Dozens killed in slew of attacks against Iraq police

A slew of bombings targeted Iraqi police in Baghdad on Wednesday morning, including blasts by two suicide bombers who tried to ram their vehicles through police station gates. Iraqi officials said 25 people died and dozens more were wounded in the carnage.

The blasts were aimed at the police, generally considered to be the weakest section of the country’s security forces, and emphasised that despite Iraq’s security gains, long-term stability in the country is still elusive.

United States forces are scheduled to leave Iraq by the end of this year, and Wednesday’s multi-pronged attack is likely to add to concerns about whether the Iraqi security forces are able to effectively secure the city.

In the southern Karradah neighbourhood, 13 people died and 25 were wounded by a suicide car bomb attack on a police station, said Baghdad police officials. Smoke could be seen rising from the blast site as ambulances rushed to the scene, their sirens wailing.
Iraqi army helicopters circled over head.

In the mainly Shi’ite neighbourhood of Hurriyah, a suicide car bomber targeted a police station and killed nine people, said two Baghdad police officials. Twenty-seven people were also wounded in that blast.

Officials said the suicide bombers both exploded their vehicles at the outer entrance leading into the police stations.

“The scene was horrific,” said Salim Ghadban, who was having breakfast near the Karradah police station when he heard a loud explosion.

“We saw terrified people, some injured, running in our direction, and we rushed to the attacked police station to see burned bodies and charred cars. We helped cover the burnt bodies until the ambulances arrived.”

The attack in Hurriyah was especially remarkable because the neighbourhood is a stronghold of Shi’ite cleric Muqtada al-Sadr. It is almost entirely surrounded by blast walls, and access is tightly restricted through just a four entrances manned by the Iraqi army.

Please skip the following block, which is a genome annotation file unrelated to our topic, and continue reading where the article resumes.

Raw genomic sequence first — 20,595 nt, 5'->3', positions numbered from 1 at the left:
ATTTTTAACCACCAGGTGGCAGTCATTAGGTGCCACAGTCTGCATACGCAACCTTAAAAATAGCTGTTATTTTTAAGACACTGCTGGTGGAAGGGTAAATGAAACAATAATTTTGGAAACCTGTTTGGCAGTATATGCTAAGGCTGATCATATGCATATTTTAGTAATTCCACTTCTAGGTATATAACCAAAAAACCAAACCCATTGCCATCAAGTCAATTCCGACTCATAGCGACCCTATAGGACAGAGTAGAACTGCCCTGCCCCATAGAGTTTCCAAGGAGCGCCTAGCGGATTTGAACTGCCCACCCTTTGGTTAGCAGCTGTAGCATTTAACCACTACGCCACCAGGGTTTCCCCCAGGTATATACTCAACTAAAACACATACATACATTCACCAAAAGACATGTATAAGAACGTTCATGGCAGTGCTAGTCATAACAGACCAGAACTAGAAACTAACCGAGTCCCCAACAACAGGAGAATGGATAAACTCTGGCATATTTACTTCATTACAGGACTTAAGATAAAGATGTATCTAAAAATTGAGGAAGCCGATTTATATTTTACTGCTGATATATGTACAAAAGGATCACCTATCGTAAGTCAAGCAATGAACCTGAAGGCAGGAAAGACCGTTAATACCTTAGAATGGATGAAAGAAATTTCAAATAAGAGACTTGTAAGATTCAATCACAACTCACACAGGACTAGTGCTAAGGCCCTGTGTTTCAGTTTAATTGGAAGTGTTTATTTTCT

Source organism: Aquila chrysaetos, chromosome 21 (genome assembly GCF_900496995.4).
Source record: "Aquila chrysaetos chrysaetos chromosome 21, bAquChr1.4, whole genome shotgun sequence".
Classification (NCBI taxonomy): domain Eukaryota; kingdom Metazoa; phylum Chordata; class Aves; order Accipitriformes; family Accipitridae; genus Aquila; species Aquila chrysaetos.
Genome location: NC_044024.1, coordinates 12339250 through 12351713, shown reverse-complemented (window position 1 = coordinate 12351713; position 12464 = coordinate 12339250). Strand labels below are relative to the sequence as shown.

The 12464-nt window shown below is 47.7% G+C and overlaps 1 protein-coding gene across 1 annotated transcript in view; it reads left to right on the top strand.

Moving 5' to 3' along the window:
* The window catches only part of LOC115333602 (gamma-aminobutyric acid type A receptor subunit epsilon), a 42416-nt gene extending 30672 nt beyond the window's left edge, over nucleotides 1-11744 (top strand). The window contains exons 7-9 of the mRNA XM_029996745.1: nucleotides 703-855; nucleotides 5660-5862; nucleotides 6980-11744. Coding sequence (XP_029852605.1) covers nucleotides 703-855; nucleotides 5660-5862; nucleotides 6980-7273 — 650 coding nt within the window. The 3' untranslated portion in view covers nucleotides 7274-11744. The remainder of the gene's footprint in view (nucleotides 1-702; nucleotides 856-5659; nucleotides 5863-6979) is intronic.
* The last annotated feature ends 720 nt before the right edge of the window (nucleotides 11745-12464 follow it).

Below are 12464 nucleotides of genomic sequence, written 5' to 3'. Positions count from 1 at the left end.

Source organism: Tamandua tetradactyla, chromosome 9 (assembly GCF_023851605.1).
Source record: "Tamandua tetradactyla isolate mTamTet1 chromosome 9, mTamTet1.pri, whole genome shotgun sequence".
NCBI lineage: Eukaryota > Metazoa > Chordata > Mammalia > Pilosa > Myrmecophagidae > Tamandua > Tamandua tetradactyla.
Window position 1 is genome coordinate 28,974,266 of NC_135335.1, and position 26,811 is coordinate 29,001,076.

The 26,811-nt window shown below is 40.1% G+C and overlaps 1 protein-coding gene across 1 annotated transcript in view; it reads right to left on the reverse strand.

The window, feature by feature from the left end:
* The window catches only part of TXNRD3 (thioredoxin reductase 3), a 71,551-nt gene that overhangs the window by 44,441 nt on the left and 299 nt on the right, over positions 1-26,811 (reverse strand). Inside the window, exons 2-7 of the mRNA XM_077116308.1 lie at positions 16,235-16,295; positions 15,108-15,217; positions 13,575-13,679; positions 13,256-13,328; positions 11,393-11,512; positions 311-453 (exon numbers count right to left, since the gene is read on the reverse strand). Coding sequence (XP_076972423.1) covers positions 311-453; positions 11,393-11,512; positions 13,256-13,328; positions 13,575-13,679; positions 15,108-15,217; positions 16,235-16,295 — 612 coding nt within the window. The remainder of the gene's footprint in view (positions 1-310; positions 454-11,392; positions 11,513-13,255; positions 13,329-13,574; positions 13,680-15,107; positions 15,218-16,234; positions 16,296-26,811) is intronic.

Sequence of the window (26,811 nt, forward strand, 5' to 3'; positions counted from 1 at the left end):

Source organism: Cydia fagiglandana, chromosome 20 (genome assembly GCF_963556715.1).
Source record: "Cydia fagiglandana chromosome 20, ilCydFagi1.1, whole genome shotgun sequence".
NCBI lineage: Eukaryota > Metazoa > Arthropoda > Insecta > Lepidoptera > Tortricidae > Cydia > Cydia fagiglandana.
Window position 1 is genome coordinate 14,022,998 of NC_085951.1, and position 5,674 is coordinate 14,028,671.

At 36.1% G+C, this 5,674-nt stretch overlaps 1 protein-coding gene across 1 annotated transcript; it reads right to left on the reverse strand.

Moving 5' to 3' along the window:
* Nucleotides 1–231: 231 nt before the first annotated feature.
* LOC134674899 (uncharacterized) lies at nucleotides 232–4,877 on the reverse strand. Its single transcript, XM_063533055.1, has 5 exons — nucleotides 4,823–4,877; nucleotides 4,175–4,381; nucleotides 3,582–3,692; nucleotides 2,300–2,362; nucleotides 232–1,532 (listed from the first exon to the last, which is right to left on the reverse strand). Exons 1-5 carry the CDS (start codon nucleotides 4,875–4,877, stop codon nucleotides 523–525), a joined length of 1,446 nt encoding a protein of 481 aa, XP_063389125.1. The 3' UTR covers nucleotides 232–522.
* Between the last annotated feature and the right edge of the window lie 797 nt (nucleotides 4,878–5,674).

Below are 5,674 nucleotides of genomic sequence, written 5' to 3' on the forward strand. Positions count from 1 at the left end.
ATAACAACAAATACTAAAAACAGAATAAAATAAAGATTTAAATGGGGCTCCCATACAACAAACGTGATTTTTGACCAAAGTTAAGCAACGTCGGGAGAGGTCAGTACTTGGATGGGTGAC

A roadside bomb exploded near a police patrol in western Baghdad, killing two policemen and wounding another five, said police officials.

A parked car bomb exploded in western Baghdad targeting a police patrol but killed one civilian and injured five people.

Three people were also injured by a roadside bomb hitting a police patrol in western Baghdad.

A hospital official confirmed the causalities. The officials all spoke on condition of anonymity because they were not authorised to speak to the media.

There was no immediate claim of responsibility but such attacks are usually the work of Sunni militant groups such as al-Qaeda in Iraq. They often target security forces in their attempt to destabilise the country and sow havoc.

The military spokesperson for Baghdad, Qassim al-Moussawi blamed al-Qaeda for the attacks and said they were an attempt to show people that the militants are still active.

“Every three months or so, al-Qaeda mobilises all its resources to launch such attacks in one day to say that al-Qaeda is still able to attack and threaten security posts,” he said.

Wednesday’s attacks came two days after a string of explosions targeting security officials killed 10 people in Baghdad.

The police are an especially vulnerable target among Iraq’s security forces because they usually do not have the heavy weapons or equipment that the Iraqi army has. The military has received the bulk of the US training assistance since the war began.

Under a 2008 security pact, all US forces are to leave the country by the end of this year, although a massive American diplomatic force will remain.

US and Iraqi officials have been discussing whether to have a longterm but small US military presence in the country after December in order to train Iraqi security forces. But they have been unable to agree on whether to give the troops the legal protections that the American government requires, and time is rapidly running out for any agreement to take place.

“We urge the security forces to be on high alert ahead of the US withdrawal. Security stability in Iraq seems to be far away because we are still facing challenges,” said al-Moussawi.—Sapa-AP

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